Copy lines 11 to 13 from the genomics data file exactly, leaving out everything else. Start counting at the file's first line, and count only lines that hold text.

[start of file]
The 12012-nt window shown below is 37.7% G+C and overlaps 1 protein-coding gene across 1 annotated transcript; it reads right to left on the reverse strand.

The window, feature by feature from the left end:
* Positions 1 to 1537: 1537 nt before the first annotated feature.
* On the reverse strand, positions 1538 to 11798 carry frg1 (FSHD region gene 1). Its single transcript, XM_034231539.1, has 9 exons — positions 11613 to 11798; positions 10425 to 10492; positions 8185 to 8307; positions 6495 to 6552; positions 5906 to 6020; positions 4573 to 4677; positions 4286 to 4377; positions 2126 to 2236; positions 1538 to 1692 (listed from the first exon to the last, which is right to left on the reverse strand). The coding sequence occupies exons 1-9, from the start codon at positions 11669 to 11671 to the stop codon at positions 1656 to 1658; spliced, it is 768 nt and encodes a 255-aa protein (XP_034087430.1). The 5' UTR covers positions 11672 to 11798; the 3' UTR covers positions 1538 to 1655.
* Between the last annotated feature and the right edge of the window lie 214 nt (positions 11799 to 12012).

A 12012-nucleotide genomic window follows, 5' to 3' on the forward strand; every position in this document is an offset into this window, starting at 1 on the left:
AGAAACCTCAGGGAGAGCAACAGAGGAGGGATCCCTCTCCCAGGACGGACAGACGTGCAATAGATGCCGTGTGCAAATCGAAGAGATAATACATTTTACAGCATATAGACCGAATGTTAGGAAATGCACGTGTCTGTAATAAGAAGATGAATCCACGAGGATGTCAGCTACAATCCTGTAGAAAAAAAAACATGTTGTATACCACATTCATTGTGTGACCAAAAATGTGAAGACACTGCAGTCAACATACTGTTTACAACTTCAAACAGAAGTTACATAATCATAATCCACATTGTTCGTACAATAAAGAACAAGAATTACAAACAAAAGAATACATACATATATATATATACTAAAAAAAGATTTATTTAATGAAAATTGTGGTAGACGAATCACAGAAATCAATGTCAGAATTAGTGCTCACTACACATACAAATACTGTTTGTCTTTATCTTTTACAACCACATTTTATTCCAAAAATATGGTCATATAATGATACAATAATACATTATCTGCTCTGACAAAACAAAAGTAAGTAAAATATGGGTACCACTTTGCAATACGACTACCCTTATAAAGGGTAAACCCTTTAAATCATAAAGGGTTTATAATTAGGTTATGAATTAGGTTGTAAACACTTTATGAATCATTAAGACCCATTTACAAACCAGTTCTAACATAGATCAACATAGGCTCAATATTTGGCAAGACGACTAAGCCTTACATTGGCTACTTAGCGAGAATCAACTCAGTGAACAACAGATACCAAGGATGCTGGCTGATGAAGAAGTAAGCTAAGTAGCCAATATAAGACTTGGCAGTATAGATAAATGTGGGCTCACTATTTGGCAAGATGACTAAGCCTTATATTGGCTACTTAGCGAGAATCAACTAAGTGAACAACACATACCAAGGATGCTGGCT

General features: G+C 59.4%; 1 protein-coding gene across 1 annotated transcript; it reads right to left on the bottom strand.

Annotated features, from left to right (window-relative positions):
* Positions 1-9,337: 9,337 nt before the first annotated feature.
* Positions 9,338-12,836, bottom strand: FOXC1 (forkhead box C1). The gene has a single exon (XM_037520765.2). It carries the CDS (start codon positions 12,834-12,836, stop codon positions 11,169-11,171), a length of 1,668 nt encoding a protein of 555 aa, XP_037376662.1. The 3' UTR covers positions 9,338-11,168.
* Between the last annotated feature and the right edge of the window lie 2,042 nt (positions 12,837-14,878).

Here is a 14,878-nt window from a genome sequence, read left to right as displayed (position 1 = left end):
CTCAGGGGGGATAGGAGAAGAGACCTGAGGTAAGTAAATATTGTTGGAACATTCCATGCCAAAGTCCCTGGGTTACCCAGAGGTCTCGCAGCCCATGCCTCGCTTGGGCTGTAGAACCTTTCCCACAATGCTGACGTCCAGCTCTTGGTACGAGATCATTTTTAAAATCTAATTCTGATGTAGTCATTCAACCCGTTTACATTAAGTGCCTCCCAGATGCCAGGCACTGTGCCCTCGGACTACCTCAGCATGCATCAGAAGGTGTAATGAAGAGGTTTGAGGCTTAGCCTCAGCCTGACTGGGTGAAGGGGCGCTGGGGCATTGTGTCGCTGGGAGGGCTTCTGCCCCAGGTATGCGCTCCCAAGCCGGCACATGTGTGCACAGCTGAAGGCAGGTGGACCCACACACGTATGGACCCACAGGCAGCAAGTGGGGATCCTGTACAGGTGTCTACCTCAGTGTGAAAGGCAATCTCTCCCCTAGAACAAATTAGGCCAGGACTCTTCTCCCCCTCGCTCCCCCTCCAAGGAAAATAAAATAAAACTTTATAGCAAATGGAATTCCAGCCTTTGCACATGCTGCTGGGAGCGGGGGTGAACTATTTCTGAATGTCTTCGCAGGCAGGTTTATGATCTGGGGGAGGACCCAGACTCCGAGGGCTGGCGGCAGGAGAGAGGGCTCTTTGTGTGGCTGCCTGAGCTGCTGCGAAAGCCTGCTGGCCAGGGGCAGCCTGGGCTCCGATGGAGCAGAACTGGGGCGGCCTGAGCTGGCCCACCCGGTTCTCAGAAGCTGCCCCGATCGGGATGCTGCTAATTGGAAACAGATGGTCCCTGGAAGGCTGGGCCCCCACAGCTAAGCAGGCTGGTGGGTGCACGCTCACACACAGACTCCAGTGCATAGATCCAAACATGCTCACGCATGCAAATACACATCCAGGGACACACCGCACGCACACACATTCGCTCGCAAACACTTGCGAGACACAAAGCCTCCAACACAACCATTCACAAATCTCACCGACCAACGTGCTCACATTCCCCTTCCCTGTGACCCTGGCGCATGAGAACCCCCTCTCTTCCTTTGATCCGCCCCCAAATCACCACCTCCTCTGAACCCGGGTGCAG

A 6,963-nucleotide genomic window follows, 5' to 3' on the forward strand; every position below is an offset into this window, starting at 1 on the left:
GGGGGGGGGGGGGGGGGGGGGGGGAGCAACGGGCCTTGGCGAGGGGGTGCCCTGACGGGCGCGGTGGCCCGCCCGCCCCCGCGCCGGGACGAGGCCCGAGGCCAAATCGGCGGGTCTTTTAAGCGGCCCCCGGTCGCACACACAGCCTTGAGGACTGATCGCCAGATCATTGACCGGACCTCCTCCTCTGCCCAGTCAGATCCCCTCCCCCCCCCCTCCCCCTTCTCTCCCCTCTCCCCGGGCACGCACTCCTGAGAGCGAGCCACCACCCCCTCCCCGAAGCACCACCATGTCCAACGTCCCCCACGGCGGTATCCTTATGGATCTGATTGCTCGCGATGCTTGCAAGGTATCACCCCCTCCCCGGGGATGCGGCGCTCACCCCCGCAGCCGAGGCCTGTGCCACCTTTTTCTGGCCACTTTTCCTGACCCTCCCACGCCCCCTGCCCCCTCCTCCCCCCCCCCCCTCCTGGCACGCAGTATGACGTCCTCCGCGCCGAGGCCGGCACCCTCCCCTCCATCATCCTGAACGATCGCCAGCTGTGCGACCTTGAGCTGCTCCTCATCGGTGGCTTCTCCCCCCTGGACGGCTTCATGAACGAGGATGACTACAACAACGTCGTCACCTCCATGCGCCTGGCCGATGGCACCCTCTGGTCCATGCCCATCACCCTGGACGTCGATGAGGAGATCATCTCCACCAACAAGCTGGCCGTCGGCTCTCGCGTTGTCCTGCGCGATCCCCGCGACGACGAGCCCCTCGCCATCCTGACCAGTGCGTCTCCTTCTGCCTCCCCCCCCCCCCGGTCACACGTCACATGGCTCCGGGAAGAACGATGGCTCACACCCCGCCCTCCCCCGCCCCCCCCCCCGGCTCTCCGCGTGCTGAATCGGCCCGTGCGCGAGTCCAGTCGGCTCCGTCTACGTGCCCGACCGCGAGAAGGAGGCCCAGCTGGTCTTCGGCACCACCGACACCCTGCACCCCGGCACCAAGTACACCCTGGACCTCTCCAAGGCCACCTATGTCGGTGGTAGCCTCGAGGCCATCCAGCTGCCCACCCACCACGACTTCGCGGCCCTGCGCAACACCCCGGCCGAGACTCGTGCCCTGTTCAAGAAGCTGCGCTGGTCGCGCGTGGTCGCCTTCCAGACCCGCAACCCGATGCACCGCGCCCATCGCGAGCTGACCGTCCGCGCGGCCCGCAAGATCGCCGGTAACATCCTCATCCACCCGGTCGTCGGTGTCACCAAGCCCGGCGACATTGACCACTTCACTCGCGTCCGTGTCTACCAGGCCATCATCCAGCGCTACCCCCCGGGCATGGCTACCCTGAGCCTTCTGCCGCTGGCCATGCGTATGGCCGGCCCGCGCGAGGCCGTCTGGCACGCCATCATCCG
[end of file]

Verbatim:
* Positions 9,338-12,836, bottom strand: FOXC1 (forkhead box C1). The gene has a single exon (XM_037520765.2). It carries the CDS (start codon positions 12,834-12,836, stop codon positions 11,169-11,171), a length of 1,668 nt encoding a protein of 555 aa, XP_037376662.1. The 3' UTR covers positions 9,338-11,168.
* Between the last annotated feature and the right edge of the window lie 2,042 nt (positions 12,837-14,878).

Here is a 14,878-nt window from a genome sequence, read left to right as displayed (position 1 = left end):